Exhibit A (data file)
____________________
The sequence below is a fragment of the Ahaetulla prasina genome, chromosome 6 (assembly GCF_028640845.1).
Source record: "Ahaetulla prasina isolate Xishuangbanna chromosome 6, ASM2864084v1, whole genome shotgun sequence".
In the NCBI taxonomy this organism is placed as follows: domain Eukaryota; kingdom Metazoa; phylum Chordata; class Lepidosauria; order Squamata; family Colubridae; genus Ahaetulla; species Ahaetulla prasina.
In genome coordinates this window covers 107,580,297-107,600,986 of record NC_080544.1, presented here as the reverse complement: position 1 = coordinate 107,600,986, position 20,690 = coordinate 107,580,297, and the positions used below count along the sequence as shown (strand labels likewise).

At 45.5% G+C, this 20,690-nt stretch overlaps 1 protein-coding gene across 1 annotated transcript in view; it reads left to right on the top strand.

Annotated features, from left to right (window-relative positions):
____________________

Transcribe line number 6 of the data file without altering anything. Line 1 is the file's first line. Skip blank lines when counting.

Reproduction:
Annotated features, from left to right (window-relative positions):